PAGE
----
Too bad, as I've said before, because I think Tucker would be good at it. PJ was for sure, with a bold, almost too daring attitude about it. Tucker, so far just heads for the fence, but I don't know what he would do about jumps with flowers, decorations, etc. That, I think, would just be a matter of acclimation and some training.
But, not for me. I'll pop over something little now and then, but my jumping days are over. The ground's too hard for a fall.
Stacie is looking at two horses closer to home this weekend. I've seen pictures of both and standing there, they look like nice possibilities. I hope I'll hear something good soon.
Saturday, September 19, 2009
I scheduled an adjustment for myself this morning, got taken care of in good time and headed for PetSmart to pick up some cat food for my kitties. I bought enough to hold us for a while, and drove home, only to find that the clerk had mistakenly rung up ten of my cans twice.
I called the store and they told me if I went back they would make an adjustment. Off I went again. This is, by the way a 15-20 minute drive. Now that means that already I'd gone once and come home, so I was repeating that round trip. Instead of getting a refund I opted for ten more cans, and the clerk who waited on me was quite pleased as I guess it saved him a bit of paperwork needed to issu a refund.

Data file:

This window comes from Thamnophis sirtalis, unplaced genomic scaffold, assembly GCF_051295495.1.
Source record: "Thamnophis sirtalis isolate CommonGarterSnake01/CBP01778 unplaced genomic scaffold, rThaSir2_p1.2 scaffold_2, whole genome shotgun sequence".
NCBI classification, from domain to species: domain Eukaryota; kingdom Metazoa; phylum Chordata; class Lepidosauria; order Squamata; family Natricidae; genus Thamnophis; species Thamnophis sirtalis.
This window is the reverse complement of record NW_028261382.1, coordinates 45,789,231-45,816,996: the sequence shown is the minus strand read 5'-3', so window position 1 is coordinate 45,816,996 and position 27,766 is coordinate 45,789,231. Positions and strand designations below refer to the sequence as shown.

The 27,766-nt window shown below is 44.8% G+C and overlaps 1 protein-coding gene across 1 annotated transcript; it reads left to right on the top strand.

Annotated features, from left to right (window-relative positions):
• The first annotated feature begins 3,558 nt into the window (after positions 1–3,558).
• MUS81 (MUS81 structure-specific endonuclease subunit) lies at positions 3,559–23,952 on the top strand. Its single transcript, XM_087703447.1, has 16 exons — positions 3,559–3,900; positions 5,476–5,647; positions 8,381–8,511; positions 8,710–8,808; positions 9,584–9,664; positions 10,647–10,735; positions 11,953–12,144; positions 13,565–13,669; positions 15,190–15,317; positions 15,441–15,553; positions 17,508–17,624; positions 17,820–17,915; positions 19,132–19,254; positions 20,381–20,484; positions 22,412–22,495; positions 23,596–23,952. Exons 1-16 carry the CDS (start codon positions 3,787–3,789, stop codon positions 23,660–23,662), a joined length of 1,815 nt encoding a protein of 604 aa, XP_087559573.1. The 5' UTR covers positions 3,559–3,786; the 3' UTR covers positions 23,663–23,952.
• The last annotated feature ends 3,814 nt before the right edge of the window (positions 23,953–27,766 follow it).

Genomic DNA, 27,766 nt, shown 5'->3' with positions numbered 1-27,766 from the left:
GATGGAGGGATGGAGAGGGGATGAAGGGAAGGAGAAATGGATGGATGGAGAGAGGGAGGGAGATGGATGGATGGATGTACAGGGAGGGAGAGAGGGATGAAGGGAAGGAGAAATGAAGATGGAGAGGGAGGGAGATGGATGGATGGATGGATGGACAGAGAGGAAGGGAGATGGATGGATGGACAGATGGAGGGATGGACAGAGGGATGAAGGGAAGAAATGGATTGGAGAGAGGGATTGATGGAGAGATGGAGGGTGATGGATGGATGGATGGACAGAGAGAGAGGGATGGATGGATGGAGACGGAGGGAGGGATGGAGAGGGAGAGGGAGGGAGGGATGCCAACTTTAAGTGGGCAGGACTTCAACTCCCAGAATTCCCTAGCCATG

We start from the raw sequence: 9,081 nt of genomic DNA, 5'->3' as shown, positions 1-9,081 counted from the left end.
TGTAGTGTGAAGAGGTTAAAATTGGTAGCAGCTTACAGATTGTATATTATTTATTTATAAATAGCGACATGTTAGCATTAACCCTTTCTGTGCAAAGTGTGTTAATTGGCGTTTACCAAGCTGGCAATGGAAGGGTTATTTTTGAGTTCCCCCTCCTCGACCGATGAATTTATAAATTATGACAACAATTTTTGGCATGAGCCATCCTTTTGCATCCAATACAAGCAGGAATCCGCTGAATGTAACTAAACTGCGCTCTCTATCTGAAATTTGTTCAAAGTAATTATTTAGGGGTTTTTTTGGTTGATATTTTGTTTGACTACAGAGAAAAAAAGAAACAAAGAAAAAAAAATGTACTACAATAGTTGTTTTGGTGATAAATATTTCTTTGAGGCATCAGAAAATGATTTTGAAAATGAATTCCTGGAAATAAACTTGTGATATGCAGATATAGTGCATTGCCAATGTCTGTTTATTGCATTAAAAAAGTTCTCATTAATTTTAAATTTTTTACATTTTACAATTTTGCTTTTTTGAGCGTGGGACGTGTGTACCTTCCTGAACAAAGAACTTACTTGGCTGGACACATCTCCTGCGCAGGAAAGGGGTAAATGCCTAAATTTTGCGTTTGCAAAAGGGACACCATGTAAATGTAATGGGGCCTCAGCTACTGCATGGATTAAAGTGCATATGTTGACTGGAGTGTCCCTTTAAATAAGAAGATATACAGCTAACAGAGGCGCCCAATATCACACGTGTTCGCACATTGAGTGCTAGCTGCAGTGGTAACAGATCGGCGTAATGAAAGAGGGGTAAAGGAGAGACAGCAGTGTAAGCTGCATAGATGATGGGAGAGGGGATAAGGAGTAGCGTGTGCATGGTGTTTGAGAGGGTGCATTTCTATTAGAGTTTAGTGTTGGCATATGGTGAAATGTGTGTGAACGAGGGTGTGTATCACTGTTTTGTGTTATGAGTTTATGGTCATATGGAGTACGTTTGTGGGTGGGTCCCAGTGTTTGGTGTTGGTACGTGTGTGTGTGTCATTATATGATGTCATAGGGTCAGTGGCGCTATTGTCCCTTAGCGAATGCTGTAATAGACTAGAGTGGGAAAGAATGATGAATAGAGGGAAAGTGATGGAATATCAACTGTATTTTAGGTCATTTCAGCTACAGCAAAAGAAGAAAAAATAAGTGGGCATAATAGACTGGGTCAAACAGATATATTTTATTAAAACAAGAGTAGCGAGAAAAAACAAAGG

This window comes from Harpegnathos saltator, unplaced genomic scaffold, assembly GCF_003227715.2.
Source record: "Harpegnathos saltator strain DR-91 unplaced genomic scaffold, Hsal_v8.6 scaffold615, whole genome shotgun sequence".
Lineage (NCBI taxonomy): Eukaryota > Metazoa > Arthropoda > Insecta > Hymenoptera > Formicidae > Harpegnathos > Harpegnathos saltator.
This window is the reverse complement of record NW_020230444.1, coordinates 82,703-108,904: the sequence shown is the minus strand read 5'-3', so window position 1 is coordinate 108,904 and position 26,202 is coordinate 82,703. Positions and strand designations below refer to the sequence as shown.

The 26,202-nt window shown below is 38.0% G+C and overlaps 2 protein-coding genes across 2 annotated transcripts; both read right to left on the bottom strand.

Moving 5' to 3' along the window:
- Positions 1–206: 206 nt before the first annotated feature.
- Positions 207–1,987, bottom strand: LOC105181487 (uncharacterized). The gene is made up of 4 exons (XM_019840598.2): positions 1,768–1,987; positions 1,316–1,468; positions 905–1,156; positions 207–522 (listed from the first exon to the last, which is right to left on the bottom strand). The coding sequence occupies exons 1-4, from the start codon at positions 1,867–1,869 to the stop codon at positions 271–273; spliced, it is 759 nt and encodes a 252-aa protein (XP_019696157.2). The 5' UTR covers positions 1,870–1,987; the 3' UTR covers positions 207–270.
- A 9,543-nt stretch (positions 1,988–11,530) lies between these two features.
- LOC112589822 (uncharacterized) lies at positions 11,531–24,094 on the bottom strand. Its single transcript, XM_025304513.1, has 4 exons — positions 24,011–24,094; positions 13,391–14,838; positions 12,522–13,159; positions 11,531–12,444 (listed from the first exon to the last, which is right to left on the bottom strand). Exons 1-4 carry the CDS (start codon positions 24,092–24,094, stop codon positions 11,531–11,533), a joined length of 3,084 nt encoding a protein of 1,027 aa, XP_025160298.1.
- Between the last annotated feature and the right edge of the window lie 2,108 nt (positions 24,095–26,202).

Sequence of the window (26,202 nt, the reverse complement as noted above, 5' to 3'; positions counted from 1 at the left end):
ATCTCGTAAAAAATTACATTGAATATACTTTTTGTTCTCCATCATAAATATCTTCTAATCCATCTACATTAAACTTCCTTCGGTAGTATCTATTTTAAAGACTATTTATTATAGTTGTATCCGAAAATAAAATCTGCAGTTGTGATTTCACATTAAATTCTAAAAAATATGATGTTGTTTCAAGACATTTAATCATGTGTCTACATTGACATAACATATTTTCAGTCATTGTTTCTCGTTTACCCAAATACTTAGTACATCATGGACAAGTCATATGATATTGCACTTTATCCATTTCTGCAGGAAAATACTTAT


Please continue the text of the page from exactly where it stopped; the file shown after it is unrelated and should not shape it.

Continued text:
Then, I decided to check out a local craft store to see if they had some bobbins for my sewing machine and a glass jar for my squirrel feeder since the first one broke. That trip took me another 15 minutes in a different direction and a much larger circle to get home. I found the bobbins in a different store nearby, grabbed a quick lunch at McDonalds and headed home.
Less than a half hour later, the phone rang. It was my good friend Shelley. She lives up in North Jersey, but was down here to get her hair cut and hoped to meet me for lunch. I never want to miss a chance to spend some time with her, so I agreed. I wasn't very hungry, but figured a salad would do after a cheeseburger. (I was not a good girl.)
Guess what? The diner where we usually meet is less than a block from the store where I bought the bobbins less than an hour before! Ah well. I drove back.